A couple of weeks back we took the friend that filled our freezer out for a really great dinner with her husband. After all the meals she’s made us it seemed only fair to shout her one in return. Of course she’s the kind of person that’s always helping other people, often without any thanks, so she was surprised and just a bit delighted.
I found the softest dressing gown in the world and bought it for my Mum. I hope it makes her feel like she’s wrapped in a big, warm hug. That’s how I’ve felt being around her. She’s had an amazing knack of turning up when I’m at my lowest, often just for a cup of tea and a chat. She also took me away to Norfolk Island for a break after chemotherapy. Thanks Mum. You’re amazing.
I’m seeing another friend tomorrow for lunch. She’s kept us in home made biscuits for the duration, ensuring we had something nice to offer guests as well as a treat for ourselves. I’ve found a present she’ll really like and I’m looking forward to her reaction.
When Buddhists meditate on gratitude they include all of the people that invented, developed, manufactured and distributed everything around us. They are grateful for the people responsible for the roof over their heads, the cups in the kitchen, the water that comes out of the tap.
It would be impossible to thank all of those people but I really like the idea of taking time to look at everything around me and asking “Who do I have to thank for that?”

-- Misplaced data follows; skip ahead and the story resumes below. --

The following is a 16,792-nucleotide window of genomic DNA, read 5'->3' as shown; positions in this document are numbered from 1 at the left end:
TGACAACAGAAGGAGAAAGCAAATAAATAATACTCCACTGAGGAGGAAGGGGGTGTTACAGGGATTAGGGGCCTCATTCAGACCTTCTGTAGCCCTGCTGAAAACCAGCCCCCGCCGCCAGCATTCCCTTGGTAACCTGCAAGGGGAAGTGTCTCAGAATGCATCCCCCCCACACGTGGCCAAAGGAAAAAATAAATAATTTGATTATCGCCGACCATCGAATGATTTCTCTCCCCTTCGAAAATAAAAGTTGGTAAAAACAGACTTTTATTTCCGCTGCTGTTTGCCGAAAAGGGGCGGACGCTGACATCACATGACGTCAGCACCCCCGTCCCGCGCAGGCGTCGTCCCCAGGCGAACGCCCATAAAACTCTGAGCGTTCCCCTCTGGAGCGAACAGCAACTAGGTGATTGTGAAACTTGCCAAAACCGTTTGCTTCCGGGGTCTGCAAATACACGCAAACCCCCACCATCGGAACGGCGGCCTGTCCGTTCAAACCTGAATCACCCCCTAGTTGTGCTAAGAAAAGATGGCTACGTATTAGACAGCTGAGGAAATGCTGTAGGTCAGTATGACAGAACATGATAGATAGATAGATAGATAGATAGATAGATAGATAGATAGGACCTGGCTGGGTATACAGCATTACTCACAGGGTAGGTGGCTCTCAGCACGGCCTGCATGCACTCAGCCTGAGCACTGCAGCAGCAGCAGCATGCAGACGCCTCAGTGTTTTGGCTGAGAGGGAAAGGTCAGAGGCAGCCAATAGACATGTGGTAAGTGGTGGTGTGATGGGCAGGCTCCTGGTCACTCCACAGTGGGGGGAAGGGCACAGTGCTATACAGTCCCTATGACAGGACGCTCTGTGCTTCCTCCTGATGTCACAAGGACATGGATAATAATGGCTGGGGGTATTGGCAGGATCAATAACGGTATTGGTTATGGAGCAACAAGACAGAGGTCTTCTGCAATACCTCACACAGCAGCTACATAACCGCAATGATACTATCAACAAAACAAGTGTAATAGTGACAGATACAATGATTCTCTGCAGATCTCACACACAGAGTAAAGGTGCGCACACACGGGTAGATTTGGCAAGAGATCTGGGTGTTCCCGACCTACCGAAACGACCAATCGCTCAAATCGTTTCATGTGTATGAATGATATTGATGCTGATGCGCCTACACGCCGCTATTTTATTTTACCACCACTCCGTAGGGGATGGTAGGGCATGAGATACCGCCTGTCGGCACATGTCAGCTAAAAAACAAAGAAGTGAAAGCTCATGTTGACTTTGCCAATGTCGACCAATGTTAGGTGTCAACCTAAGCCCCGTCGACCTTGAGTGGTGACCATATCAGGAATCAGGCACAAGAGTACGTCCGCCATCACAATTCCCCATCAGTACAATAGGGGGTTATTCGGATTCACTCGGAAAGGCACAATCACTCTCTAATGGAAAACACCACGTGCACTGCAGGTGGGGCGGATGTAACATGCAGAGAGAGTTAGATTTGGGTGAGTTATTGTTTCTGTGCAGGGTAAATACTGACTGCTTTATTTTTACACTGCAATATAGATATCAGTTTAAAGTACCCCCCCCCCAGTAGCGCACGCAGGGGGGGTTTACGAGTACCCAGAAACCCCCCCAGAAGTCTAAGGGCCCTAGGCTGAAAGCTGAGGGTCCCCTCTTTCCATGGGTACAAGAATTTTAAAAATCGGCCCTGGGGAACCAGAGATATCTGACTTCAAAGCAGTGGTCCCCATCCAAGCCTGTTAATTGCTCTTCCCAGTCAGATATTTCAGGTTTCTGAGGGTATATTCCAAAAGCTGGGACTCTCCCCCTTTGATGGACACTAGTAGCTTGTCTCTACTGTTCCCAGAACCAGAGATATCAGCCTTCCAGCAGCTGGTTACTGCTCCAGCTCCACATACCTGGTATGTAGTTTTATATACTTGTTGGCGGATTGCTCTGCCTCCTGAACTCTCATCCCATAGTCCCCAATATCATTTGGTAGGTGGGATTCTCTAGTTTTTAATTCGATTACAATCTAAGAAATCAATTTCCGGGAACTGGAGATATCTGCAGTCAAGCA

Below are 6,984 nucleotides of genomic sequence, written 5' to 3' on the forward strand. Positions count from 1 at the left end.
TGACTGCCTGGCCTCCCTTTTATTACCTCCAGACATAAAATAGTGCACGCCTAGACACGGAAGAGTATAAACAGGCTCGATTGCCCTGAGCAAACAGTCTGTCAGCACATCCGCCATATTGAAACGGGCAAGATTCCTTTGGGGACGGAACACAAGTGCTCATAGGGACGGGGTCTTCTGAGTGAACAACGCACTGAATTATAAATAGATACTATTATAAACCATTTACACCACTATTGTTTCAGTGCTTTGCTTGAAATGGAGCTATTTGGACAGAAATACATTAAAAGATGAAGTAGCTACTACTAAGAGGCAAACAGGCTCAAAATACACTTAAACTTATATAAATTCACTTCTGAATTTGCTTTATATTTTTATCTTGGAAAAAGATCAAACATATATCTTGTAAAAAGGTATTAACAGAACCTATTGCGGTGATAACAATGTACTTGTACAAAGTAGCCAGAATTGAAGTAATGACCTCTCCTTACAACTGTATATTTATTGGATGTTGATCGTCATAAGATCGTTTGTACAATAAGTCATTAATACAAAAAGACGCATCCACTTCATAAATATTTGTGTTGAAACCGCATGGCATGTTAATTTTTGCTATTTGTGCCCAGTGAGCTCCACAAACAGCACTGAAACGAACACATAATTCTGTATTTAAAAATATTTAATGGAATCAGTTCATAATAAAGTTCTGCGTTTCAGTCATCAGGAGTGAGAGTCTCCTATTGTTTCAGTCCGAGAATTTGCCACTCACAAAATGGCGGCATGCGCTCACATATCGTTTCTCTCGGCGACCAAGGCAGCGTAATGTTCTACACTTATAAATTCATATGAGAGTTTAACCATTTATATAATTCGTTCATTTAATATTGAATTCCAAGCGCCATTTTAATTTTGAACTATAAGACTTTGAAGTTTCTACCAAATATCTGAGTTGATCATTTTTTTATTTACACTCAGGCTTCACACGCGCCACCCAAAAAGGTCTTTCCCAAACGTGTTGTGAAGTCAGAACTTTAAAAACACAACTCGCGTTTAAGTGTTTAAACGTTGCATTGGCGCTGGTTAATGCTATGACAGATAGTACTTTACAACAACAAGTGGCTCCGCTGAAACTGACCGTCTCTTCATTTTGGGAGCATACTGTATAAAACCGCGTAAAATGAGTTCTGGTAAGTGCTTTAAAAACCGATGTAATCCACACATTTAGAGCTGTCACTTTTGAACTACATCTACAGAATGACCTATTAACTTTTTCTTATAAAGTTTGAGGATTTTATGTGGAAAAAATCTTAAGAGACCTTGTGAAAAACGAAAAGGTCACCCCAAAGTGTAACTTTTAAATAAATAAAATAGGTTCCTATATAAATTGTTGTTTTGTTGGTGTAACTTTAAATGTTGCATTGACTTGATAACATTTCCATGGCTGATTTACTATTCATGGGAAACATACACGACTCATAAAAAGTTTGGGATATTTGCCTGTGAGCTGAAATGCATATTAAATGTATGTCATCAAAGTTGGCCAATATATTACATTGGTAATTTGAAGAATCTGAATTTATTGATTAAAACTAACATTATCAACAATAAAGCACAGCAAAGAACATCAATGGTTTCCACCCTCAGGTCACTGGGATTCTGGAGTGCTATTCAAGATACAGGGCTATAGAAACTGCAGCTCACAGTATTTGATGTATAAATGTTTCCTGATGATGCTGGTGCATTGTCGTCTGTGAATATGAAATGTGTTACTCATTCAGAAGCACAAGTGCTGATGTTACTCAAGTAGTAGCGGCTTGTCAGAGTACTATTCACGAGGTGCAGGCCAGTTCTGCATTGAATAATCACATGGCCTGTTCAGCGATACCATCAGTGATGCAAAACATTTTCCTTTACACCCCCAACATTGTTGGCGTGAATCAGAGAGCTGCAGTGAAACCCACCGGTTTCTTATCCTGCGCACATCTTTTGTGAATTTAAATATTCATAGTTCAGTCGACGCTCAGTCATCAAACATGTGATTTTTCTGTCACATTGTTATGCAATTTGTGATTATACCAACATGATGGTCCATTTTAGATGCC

Some time this week I’ll make a list of all the people that I want to thank, just to make sure I haven’t missed anyone. I won’t be publishing that list. I think most people prefer to be thanked privately and the risk of a list is that you’ll leave someone off, or offend those that did a great deal by including them on a list with those that did just a little.
At the top of that list will be the Breastscreen service in Gosford. Without them I would almost certainly be dead. They picked up tumours that usually go undetected at a time when my full recovery from cancer was possible. I know they use volunteers to help out on the days when women get their call back for further tests. Nine out of ten of these women won’t have cancer and they make a point of telling you that when you get the call back. Of course, this statistic means that one out of ten will have cancer. It can be reassuring for people in this situation to meet someone that has beaten breast cancer. I’m hoping that’s me.
I want to say, “That’s me. I’ve beaten cancer” but I really need to wait a couple of years before I can say that with confidence. Triple negative has a high rate of recurrence and a high rate of metastasis (spreading through the body). Once I’m two years cancer free my risk drops considerably. At five years cancer free my risk is about the same as the general population. My radiation oncologist tells me that my cancer is unusual because as well as being triple negative it is also ‘node negative’. He’s hoping this means it hasn’t developed the ability to trick my body into thinking it’s healthy cells. Me too.
I also want to find a way to let my husband know how thankful I am for all of his love and support. Having a partner with cancer is only very slightly better than having cancer yourself. Some people find themselves abandoned after diagnosis, or left to get on with treatment without much support. Graham’s been wonderful. I’ve insisted on him continuing with all of the things he enjoys, including playing in two bands and volunteering with the local fire brigade. He’s insisted on making me the centre of attention.
Being thankful always results in me feeling very loved and well cared for. Gratitude bounces.
So this week will be my ‘thankful week’. I’ll be taking time to sincerely thank everyone that’s contributed to my recovery. You might like to join me. Think of five people that have made a positive contribution to your life. Say ‘thank you’. See what happens.